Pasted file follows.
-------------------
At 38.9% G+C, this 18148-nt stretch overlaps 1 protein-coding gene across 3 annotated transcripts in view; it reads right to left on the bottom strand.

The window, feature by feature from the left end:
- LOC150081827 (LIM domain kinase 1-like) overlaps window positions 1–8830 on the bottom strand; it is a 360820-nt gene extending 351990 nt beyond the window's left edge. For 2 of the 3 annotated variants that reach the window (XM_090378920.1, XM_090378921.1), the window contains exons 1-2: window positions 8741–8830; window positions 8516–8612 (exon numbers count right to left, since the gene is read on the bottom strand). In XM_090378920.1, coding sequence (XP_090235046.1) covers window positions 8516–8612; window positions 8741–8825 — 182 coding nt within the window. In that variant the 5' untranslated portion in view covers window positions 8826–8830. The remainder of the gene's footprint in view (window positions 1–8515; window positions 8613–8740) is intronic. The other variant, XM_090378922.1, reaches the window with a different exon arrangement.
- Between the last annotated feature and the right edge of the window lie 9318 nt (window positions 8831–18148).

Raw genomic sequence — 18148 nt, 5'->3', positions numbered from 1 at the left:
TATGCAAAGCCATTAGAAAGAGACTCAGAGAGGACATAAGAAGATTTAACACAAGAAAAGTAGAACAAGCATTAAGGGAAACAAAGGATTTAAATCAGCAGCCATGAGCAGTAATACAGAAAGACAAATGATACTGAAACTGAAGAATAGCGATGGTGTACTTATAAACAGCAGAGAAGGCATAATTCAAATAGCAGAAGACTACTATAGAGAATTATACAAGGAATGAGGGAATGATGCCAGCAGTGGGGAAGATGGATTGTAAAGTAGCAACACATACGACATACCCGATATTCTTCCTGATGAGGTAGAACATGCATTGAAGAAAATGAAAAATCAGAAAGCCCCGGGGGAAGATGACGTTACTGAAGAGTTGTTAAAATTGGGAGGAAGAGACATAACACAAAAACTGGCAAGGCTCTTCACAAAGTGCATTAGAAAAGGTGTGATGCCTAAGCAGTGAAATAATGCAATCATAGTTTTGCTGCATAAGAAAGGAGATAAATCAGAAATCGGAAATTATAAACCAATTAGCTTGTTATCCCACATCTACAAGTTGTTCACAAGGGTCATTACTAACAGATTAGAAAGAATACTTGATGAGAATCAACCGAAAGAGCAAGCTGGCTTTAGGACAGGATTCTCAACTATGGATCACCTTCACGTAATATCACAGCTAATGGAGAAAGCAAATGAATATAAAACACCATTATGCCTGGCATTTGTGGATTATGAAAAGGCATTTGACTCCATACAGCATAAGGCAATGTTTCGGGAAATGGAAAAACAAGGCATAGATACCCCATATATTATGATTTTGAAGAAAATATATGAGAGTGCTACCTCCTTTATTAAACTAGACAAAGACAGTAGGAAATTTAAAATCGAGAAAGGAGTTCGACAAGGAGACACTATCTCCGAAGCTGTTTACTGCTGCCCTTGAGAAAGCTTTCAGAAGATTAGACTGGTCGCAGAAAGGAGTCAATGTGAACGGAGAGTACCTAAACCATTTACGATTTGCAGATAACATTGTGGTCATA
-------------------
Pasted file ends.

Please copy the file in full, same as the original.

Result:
At 38.9% G+C, this 18148-nt stretch overlaps 1 protein-coding gene across 3 annotated transcripts in view; it reads right to left on the bottom strand.

The window, feature by feature from the left end:
- LOC150081827 (LIM domain kinase 1-like) overlaps window positions 1–8830 on the bottom strand; it is a 360820-nt gene extending 351990 nt beyond the window's left edge. For 2 of the 3 annotated variants that reach the window (XM_090378920.1, XM_090378921.1), the window contains exons 1-2: window positions 8741–8830; window positions 8516–8612 (exon numbers count right to left, since the gene is read on the bottom strand). In XM_090378920.1, coding sequence (XP_090235046.1) covers window positions 8516–8612; window positions 8741–8825 — 182 coding nt within the window. In that variant the 5' untranslated portion in view covers window positions 8826–8830. The remainder of the gene's footprint in view (window positions 1–8515; window positions 8613–8740) is intronic. The other variant, XM_090378922.1, reaches the window with a different exon arrangement.
- Between the last annotated feature and the right edge of the window lie 9318 nt (window positions 8831–18148).

Raw genomic sequence — 18148 nt, 5'->3', positions numbered from 1 at the left:
TATGCAAAGCCATTAGAAAGAGACTCAGAGAGGACATAAGAAGATTTAACACAAGAAAAGTAGAACAAGCATTAAGGGAAACAAAGGATTTAAATCAGCAGCCATGAGCAGTAATACAGAAAGACAAATGATACTGAAACTGAAGAATAGCGATGGTGTACTTATAAACAGCAGAGAAGGCATAATTCAAATAGCAGAAGACTACTATAGAGAATTATACAAGGAATGAGGGAATGATGCCAGCAGTGGGGAAGATGGATTGTAAAGTAGCAACACATACGACATACCCGATATTCTTCCTGATGAGGTAGAACATGCATTGAAGAAAATGAAAAATCAGAAAGCCCCGGGGGAAGATGACGTTACTGAAGAGTTGTTAAAATTGGGAGGAAGAGACATAACACAAAAACTGGCAAGGCTCTTCACAAAGTGCATTAGAAAAGGTGTGATGCCTAAGCAGTGAAATAATGCAATCATAGTTTTGCTGCATAAGAAAGGAGATAAATCAGAAATCGGAAATTATAAACCAATTAGCTTGTTATCCCACATCTACAAGTTGTTCACAAGGGTCATTACTAACAGATTAGAAAGAATACTTGATGAGAATCAACCGAAAGAGCAAGCTGGCTTTAGGACAGGATTCTCAACTATGGATCACCTTCACGTAATATCACAGCTAATGGAGAAAGCAAATGAATATAAAACACCATTATGCCTGGCATTTGTGGATTATGAAAAGGCATTTGACTCCATACAGCATAAGGCAATGTTTCGGGAAATGGAAAAACAAGGCATAGATACCCCATATATTATGATTTTGAAGAAAATATATGAGAGTGCTACCTCCTTTATTAAACTAGACAAAGACAGTAGGAAATTTAAAATCGAGAAAGGAGTTCGACAAGGAGACACTATCTCCGAAGCTGTTTACTGCTGCCCTTGAGAAAGCTTTCAGAAGATTAGACTGGTCGCAGAAAGGAGTCAATGTGAACGGAGAGTACCTAAACCATTTACGATTTGCAGATAACATTGTGGTCATA